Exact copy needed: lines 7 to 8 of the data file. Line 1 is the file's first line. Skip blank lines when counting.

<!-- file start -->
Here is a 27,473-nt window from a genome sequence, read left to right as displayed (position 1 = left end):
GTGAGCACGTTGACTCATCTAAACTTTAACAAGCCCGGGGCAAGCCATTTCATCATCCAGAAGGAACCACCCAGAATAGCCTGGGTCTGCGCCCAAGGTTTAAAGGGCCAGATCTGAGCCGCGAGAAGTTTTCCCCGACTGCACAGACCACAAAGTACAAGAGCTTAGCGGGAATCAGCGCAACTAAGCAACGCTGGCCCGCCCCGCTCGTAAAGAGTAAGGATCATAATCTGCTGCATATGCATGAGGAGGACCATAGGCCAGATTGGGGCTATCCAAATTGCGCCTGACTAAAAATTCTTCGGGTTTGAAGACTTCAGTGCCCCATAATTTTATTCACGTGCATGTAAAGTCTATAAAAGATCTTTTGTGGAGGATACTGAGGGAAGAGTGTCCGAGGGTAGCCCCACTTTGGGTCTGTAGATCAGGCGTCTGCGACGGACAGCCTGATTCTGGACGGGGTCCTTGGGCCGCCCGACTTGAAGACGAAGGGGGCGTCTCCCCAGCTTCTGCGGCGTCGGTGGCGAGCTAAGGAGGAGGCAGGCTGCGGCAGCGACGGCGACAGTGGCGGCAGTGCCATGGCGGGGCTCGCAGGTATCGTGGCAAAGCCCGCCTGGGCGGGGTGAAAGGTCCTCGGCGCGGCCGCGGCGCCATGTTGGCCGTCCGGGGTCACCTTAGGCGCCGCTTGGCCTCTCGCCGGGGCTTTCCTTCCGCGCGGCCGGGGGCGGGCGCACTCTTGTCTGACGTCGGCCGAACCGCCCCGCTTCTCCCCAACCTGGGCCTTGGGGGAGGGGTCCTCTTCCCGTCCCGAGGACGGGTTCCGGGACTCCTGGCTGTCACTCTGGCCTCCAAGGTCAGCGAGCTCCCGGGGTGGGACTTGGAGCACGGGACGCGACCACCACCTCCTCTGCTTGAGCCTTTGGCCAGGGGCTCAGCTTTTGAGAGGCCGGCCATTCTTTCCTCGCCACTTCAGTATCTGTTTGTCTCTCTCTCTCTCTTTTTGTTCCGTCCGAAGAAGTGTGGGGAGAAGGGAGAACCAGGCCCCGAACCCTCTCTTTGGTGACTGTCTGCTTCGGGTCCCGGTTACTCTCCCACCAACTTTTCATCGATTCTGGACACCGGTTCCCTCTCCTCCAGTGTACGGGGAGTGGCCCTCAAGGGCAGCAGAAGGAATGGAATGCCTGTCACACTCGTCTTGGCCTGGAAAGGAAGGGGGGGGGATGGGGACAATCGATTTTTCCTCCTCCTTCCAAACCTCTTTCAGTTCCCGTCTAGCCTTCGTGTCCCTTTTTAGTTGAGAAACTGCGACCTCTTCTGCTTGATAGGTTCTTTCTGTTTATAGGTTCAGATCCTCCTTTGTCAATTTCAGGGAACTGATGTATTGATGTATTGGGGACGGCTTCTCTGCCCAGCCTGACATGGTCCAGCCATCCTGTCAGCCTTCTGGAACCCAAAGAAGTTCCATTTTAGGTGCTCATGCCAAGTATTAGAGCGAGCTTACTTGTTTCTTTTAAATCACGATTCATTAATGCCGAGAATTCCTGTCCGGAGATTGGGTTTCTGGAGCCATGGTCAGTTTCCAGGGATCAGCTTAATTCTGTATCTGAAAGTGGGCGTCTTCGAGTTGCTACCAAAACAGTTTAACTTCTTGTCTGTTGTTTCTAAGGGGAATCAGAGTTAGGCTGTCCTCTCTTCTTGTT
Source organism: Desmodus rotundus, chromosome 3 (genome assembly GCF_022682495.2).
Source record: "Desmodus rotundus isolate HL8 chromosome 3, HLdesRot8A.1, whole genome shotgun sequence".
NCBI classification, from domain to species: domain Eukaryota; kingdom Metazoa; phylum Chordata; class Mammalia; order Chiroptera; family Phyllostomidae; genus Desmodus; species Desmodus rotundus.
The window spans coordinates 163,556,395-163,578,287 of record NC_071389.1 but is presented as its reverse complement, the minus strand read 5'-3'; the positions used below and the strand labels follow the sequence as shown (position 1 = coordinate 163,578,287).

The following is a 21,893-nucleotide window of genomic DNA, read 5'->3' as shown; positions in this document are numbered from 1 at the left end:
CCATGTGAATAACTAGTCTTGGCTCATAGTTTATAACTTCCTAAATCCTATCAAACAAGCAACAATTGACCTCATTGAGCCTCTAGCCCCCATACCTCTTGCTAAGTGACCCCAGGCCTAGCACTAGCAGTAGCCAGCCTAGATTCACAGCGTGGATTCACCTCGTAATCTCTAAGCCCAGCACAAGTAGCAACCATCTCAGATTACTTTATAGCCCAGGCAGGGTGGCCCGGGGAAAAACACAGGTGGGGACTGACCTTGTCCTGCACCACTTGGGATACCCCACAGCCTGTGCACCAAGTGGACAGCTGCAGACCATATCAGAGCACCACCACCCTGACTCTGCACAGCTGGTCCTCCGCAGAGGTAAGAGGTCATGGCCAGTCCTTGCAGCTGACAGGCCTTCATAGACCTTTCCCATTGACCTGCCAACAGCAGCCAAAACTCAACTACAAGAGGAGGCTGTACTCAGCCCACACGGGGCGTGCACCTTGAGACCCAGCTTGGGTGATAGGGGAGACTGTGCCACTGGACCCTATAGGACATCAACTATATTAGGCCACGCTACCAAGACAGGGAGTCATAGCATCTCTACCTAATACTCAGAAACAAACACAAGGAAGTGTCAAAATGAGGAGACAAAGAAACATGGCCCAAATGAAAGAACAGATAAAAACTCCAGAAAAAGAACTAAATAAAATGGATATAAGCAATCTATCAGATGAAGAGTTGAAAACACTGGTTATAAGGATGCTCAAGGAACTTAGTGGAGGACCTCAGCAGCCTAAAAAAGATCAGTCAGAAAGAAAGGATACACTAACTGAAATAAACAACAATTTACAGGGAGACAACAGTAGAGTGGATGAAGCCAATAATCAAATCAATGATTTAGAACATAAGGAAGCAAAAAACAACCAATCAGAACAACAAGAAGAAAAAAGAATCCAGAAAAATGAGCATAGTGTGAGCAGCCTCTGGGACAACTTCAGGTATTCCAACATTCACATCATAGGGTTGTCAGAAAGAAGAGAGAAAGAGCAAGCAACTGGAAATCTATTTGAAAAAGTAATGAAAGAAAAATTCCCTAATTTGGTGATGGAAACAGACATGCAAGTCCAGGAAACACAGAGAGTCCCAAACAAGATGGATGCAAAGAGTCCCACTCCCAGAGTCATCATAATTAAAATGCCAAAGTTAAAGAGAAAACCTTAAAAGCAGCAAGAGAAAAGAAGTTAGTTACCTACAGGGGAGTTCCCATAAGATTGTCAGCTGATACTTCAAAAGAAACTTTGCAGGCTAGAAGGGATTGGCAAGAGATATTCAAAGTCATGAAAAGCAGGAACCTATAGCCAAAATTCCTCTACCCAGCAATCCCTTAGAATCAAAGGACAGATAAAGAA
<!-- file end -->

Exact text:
The following is a 21,893-nucleotide window of genomic DNA, read 5'->3' as shown; positions in this document are numbered from 1 at the left end:
CCATGTGAATAACTAGTCTTGGCTCATAGTTTATAACTTCCTAAATCCTATCAAACAAGCAACAATTGACCTCATTGAGCCTCTAGCCCCCATACCTCTTGCTAAGTGACCCCAGGCCTAGCACTAGCAGTAGCCAGCCTAGATTCACAGCGTGGATTCACCTCGTAATCTCTAAGCCCAGCACAAGTAGCAACCATCTCAGATTACTTTATAGCCCAGGCAGGGTGGCCCGGGGAAAAACACAGGTGGGGACTGACCTTGTCCTGCACCACTTGGGATACCCCACAGCCTGTGCACCAAGTGGACAGCTGCAGACCATATCAGAGCACCACCACCCTGACTCTGCACAGCTGGTCCTCCGCAGAGGTAAGAGGTCATGGCCAGTCCTTGCAGCTGACAGGCCTTCATAGACCTTTCCCATTGACCTGCCAACAGCAGCCAAAACTCAACTACAAGAGGAGGCTGTACTCAGCCCACACGGGGCGTGCACCTTGAGACCCAGCTTGGGTGATAGGGGAGACTGTGCCACTGGACCCTATAGGACATCAACTATATTAGGCCACGCTACCAAGACAGGGAGTCATAGCATCTCTACCTAATACTCAGAAACAAACACAAGGAAGTGTCAAAATGAGGAGACAAAGAAACATGGCCCAAATGAAAGAACAGATAAAAACTCCAGAAAAAGAACTAAATAAAATGGATATAAGCAATCTATCAGATGAAGAGTTGAAAACACTGGTTATAAGGATGCTCAAGGAACTTAGTGGAGGACCTCAGCAGCCTAAAAAAGATCAGTCAGAAAGAAAGGATACACTAACTGAAATAAACAACAATTTACAGGGAGACAACAGTAGAGTGGATGAAGCCAATAATCAAATCAATGATTTAGAACATAAGGAAGCAAAAAACAACCAATCAGAACAACAAGAAGAAAAAAGAATCCAGAAAAATGAGCATAGTGTGAGCAGCCTCTGGGACAACTTCAGGTATTCCAACATTCACATCATAGGGTTGTCAGAAAGAAGAGAGAAAGAGCAAGCAACTGGAAATCTATTTGAAAAAGTAATGAAAGAAAAATTCCCTAATTTGGTGATGGAAACAGACATGCAAGTCCAGGAAACACAGAGAGTCCCAAACAAGATGGATGCAAAGAGTCCCACTCCCAGAGTCATCATAATTAAAATGCCAAAGTTAAAGAGAAAACCTTAAAAGCAGCAAGAGAAAAGAAGTTAGTTACCTACAGGGGAGTTCCCATAAGATTGTCAGCTGATACTTCAAAAGAAACTTTGCAGGCTAGAAGGGATTGGCAAGAGATATTCAAAGTCATGAAAAGCAGGAACCTATAGCCAAAATTCCTCTACCCAGCAATCCCTTAGAATCAAAGGACAGATAAAGAA